Like all tracks of this type there is a serious amount of musical noddling going on. The guitar and sax in particular play off each other very well and I can well imagine hearing this played in some gloomy doomy student hang out, the audience's heads nodding as if they were all joined at the hip. Seriously though, there are some nice touches about Nobody Panic, along with the usual Black Zarak mayhem, although you may have to give it more than a few plays for that to fully expose itself. For my money this gets considerably better and much tighter after the two minute mark, and it become something I'd look forward to hearing again. I'm not sure I could say the same about the mad dash for the exits in the outro but at least it's different. Interesting for sure, but it definitely won't suit some people who think that both jazz and experimental are both abominations.

A step in the right direction, at least from my point of view.

Dromaius - Phobos

Hear The Track Here

Even though I have been a Soundclick resident now since 2002, I didn't actually start reviewing here until around April 2003. As soon as I'd started up reviewing here, Dromaius came up almost immediately, and made a very favourable impression on me. A major part of that attraction was because Dromaius made a much stronger, darker breed of electronica than I had been used to and - as you well know - I like my meat to be well bloody. Looking back now, I guess one of the reasons why I hadn't liked electronica up until that point was that I thought it kinda bland, highly formulaic and regimented.

Now, of course, the electronica we hear on Soundclick is the real deal, and about as inventive as any musical genre I am aware of, thanks to an endless troop of solid, reliable electronica musicians that - over the years - have completely changed my feelings about this genre. Phobos, Dromaius' new track, is a companion peice to Deimos which I reviewed back in January. It wasn't, I found, one of their better tracks but even their hohum peices have lots to offer. See, the thing that impressed me back in 2003 is still the thing that interests me about their work and I can sum it up in three words: detail, detail, detail...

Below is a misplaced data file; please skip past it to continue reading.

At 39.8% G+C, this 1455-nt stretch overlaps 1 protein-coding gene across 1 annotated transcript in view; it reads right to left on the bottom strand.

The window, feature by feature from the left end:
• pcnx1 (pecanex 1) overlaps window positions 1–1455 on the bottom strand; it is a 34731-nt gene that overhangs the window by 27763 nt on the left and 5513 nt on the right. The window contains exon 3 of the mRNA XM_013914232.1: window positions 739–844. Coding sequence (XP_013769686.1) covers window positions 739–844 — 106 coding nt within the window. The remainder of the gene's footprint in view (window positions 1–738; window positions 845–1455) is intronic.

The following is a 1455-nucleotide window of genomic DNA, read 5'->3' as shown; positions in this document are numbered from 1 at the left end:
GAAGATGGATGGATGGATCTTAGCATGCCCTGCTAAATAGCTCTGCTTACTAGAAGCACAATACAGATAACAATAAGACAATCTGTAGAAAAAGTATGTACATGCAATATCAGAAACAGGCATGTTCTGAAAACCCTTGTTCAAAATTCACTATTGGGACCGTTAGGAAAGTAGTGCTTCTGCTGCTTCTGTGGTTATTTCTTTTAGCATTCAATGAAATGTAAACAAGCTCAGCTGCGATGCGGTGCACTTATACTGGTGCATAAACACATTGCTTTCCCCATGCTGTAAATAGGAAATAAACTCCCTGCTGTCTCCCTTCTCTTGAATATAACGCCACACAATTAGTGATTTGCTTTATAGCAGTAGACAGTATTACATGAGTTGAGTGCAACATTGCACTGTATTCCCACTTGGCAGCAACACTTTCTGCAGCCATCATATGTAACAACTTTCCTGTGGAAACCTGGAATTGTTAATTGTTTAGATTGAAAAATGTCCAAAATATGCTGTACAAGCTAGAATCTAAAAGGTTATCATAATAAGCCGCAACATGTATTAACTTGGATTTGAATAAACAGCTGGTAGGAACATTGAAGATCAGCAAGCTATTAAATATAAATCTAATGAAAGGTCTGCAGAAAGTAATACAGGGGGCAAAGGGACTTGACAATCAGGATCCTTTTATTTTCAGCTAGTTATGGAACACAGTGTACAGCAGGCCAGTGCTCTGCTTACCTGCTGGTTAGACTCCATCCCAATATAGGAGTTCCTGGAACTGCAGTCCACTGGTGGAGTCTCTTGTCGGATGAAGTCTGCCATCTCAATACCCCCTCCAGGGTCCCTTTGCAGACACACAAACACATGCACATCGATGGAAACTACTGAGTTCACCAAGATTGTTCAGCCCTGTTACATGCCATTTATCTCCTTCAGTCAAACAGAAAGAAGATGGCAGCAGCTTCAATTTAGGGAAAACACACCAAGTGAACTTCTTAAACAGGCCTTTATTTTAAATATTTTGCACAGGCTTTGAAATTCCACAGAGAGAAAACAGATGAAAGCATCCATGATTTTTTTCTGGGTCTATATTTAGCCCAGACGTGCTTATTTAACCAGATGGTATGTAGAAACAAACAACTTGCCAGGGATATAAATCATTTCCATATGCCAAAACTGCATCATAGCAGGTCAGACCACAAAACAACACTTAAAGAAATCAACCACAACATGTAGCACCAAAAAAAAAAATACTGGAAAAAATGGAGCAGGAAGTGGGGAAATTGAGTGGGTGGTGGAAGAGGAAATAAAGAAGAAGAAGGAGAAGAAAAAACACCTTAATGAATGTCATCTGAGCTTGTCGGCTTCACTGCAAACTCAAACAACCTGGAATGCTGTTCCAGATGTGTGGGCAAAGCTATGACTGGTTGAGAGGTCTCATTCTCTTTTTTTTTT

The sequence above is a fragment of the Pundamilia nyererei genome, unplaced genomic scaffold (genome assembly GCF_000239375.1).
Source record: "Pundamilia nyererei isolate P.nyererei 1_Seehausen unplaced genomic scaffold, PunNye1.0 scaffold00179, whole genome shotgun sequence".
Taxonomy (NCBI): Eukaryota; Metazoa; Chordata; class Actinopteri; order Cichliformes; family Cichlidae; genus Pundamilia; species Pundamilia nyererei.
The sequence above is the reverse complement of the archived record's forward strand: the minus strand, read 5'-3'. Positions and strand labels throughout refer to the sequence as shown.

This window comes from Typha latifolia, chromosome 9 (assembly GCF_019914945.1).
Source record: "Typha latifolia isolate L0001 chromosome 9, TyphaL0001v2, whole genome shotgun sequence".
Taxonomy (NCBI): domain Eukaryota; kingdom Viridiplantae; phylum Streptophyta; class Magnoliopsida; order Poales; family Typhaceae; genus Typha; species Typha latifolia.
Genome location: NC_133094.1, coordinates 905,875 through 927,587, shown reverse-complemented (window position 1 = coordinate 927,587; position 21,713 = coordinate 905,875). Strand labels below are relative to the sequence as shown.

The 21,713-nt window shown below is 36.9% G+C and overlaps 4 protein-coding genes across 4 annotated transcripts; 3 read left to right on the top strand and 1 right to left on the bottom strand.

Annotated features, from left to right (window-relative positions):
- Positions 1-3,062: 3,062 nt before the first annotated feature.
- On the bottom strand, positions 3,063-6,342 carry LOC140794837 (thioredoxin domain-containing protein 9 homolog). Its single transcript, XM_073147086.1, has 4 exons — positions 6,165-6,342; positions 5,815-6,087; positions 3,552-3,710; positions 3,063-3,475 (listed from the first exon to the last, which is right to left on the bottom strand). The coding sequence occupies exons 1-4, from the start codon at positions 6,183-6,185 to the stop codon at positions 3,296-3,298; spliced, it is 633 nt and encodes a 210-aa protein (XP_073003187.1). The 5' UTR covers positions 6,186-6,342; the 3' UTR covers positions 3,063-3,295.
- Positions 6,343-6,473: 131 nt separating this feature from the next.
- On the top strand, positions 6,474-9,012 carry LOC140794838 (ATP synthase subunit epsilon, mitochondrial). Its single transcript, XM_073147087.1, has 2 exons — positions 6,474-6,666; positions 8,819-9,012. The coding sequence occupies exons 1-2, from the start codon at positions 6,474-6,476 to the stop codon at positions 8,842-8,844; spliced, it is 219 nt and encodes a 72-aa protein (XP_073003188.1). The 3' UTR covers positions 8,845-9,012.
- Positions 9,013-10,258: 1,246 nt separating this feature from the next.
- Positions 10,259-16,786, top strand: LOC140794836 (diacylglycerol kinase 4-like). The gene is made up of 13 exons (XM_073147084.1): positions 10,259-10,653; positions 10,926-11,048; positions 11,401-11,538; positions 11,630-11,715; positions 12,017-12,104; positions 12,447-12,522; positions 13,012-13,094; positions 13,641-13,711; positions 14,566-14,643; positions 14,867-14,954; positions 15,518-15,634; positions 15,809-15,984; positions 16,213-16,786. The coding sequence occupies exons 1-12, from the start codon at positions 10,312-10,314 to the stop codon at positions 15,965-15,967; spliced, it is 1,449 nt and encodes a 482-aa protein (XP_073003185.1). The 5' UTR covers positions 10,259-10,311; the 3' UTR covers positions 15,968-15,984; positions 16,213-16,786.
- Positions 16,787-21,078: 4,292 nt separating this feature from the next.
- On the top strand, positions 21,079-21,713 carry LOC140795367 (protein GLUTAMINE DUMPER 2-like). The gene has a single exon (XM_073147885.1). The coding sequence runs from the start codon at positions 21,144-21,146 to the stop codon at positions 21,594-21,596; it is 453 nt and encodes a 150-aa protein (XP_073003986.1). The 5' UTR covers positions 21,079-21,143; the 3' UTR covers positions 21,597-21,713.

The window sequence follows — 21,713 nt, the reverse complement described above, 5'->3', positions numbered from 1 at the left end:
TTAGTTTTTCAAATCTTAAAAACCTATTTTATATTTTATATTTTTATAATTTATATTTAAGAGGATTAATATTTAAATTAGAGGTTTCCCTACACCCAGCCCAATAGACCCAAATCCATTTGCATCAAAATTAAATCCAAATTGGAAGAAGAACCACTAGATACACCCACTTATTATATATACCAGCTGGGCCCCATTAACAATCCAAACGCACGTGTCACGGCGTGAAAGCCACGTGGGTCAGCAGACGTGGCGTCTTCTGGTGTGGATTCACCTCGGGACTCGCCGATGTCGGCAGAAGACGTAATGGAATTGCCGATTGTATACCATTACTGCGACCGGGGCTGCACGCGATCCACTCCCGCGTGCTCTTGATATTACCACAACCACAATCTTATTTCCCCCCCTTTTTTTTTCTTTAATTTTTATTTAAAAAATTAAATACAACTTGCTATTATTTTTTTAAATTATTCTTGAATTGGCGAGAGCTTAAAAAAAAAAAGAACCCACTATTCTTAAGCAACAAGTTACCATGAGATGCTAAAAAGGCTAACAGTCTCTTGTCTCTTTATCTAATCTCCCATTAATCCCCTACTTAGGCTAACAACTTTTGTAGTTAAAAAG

It (the track) being an instrumental, it HAS to have more going for it than normal and - like Deimos - it doesn't fail on the interest level. More especially if you are a sound nut like yours truly who relishes something that sounds different. Phobos operates on a much jazzier level than Deimos though, and this is where it scores for me. It is essentially very linear, working the one groove as it were, using it as a frame to hang various sounds on. Admittedly their brand of electronica is not going to please everybody especially in this more experimental variety, but I found a lot to like in this odd, disjointed little track.

Electronica, but not as we know it Jim.....

Thursday, June 08, 2006

Alchemystic - Hallucinogenic

Hear The Track Here

When I reviewed my first Alchemystic track (Sands Of Time, May 2005) I said it was an interesting blend of styles and recommended it. Since then, as we all know, Alchemystic has come onto the Soundclick scene like gangbusters. IMHO the key to figuring out an artists popularity (ie NOT the charts) is to see how many Soundclick stations are playing that artist. If you see something that says 'this artist is so popular that...' only a certain amount of stations are listed. By my reckoning anything approaching 100 stations is doing pretty well, above 100 is very, very popular...

It's fair to say that I have known about Alch's prediliction for mixing genres but generally I seem to have reviewed his more extended instrumental works (think score or soundtrack) than anything specifically ONE thing. Looking through the list of 60+ tracks on his page, you will come across all sorts of stuff from Heavy Metal through to experimental and even (as Hallucinogenic shows) hip hop. Albeit hip hop with a decided Alchemystic slant to it. Long a fan of the 'kitchen sink' approach to music making, this guy has excelled himself with the collection of sounds he rustles up this time to tickle our ears including a meaningful and acceptable use of my pet hate, the video game sound...

To be truthful, I found Hallucinogenic quite refreshing especially seeing as I was already set up for another Alchemystic outing. As with any track by this artist you are not going to be able to find my fault with production or - for that matter - arrangement or style. He's been around long enough to know all about packaging and presentation. All that remains for the listener to do is to be impressed, or not. For me there is enough technical artistry in here to keep me happy with it, even if I am not entirely sure about the genre fit. I couldn't put my hand on my heart and swear that this was one of this artists better works, but it sure as **** is better than most you'll hear in the genre.

Clever, sophisticated and cool. Very cool.

Taurus Project - The Cry Of The Whales (We Hear You)

Hear The Track Here